(Reuters Health) – Close to one-quarter of colonoscopies performed on older adults in the U.S. may be uncalled for based on screening guidelines, a new study from Texas suggests.
Researchers found rates of inappropriate testing varied widely by doctor. Some did more than 40 percent of their colonoscopies on patients who were likely too old to benefit or who’d had a recent negative screening test and weren’t due for another.
After that point, “It involves an unnecessary risk with no added benefit for these older patients,” said Kristin Sheffield, the new study’s lead author from the University of Texas Medical Branch in Galveston.
Those risks include bowel perforation, bleeding and incontinence, as well as the chance of having a false positive test and receiving unnecessary treatment.
Even for screening tests that are universally recommended for middle-aged adults, the balance of benefits and risks eventually points away from screening as people age. Any cancers that are caught might never have shown up during a patient’s lifetime if the person is too old or the cancer too slow-growing.
But because there has been so much effort to educate the public about reasons to get screened, the potential harms are often overlooked – and the idea of stopping screening isn’t regularly discussed, researchers said.
Sheffield and her colleagues looked at Medicare claims data for all of Texas and found just over 23 percent of colonoscopies performed on people age 70 and older were possibly inappropriate.
For patients age 76 to 85, as many as 39 percent of the tests were uncalled for, the researchers wrote Monday in JAMA Internal Medicine. The rest were likely done for diagnostic purposes.
A MORAL OBLIGATION?
Another study published in the same journal supports the idea that many Americans are so focused on the possible benefits of screening that they don’t realize harms are involved as well.
Dr. Alexia Torke from the Indiana University School of Medicine in Indianapolis and her colleagues surveyed 33 adults between age 63 and 91 and found many saw screening as a moral obligation.
Few of the older adults had discussed the possibility of stopping routine screening, such as for breast cancer, with their doctor, and some told the researchers they would distrust or question a doctor who recommended they stop.
“There’s very limited data for any cancer test that it leads to any benefit for older adults,” said Dr. Mara Schonberg, from Beth Israel Deaconess Medical Center and Harvard Medical School in Boston.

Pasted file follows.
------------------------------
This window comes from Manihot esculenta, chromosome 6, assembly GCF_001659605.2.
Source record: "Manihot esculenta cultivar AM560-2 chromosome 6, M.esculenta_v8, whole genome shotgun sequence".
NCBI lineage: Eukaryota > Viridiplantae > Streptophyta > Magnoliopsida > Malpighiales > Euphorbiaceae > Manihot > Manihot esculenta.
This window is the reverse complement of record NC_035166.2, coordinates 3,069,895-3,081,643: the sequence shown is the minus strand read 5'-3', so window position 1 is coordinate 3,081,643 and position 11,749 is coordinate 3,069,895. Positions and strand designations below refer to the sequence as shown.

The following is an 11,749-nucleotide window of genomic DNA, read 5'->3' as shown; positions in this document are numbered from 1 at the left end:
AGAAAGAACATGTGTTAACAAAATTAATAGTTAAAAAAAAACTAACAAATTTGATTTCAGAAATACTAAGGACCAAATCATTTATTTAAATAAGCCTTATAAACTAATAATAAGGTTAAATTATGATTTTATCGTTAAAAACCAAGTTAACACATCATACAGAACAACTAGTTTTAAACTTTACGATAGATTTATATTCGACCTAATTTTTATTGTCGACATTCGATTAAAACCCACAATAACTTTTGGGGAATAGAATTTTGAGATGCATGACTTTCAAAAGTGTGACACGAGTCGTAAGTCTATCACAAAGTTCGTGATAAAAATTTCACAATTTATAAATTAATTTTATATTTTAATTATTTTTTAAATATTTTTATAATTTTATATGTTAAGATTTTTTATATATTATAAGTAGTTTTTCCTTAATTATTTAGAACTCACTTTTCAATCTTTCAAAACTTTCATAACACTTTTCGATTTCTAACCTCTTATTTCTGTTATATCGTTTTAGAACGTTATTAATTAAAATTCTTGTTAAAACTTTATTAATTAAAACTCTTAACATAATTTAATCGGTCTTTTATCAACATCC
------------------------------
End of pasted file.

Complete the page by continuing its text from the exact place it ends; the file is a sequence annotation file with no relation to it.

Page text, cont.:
“You want to be doing this thinking it’s going to be helping you live longer,” she told Reuters Health – especially because the chance of suffering side effects from screening or treatment may be higher among older people.
Schonberg, who wrote a commentary on Torke’s study, said time spent unnecessarily screening older adults may take away from conversations that could actually benefit their health – such as about exercise and eating better.
“There’s really a strongly held belief that you need to get screened, that it’s irresponsible if you don’t,” said Dr. Steven Woloshin, who has studied attitudes toward screening at the Geisel School of Medicine at Dartmouth in Hanover, New Hampshire.
“There have been all these messages for years about the importance of screening that people have been inundated with, and I think it’s really hard to change the message now, even though it’s become clear that screening is a double-edged sword,” Woloshin, who wasn’t involved in the new research, told Reuters Health.
The researchers agreed screening should be an individual decision as people get older, but that everyone should fully understand what they stand to gain – if anything – and what they could lose by getting screened.
For colon cancer in particular, Sheffield recommended elderly people who really want to be screened go with a less-invasive method than colonoscopy, such as fecal occult blood testing.
In another analysis of Medicare beneficiaries undergoing colonoscopy, researchers led by Dr. Gregory Cooper from Case Western Reserve University in Cleveland learned the proportion of procedures using anesthesia – most likely propofol – increased from less than nine percent in 2000 to 35 percent in 2009.
The cost of a procedure using anesthesia is about 20 percent higher than one without it, the researchers noted.
Patients in their study suffered a complication – including perforation or breathing problems – during one in 455 procedures using anesthesia, compared to one in 625 without anesthesia. The researchers said so-called deep sedation may impair patients’ airway reflexes and blunt their ability to respond to procedure-related pain.
SOURCE: bit.ly/KEPNSw JAMA Internal Medicine, online March 11, 2013.